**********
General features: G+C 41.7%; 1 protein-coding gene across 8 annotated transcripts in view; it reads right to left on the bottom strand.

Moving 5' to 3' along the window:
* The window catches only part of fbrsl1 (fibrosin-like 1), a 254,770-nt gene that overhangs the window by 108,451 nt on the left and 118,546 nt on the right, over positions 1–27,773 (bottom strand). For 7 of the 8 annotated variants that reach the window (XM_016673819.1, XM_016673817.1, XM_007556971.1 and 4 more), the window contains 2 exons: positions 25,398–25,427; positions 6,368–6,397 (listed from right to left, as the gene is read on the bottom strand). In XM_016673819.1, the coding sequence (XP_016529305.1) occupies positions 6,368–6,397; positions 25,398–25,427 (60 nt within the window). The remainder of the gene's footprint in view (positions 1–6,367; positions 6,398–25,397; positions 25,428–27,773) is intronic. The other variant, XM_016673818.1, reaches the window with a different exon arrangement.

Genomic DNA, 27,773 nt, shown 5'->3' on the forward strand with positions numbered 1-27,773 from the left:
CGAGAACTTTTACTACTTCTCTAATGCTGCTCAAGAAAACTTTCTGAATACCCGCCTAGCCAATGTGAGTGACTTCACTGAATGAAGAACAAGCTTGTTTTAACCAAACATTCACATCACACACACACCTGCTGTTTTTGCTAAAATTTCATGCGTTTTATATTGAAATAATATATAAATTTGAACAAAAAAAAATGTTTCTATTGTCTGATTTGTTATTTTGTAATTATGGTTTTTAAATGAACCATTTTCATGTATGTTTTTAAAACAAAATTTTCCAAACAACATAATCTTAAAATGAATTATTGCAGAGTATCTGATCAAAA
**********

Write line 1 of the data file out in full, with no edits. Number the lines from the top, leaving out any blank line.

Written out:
General features: G+C 41.7%; 1 protein-coding gene across 8 annotated transcripts in view; it reads right to left on the bottom strand.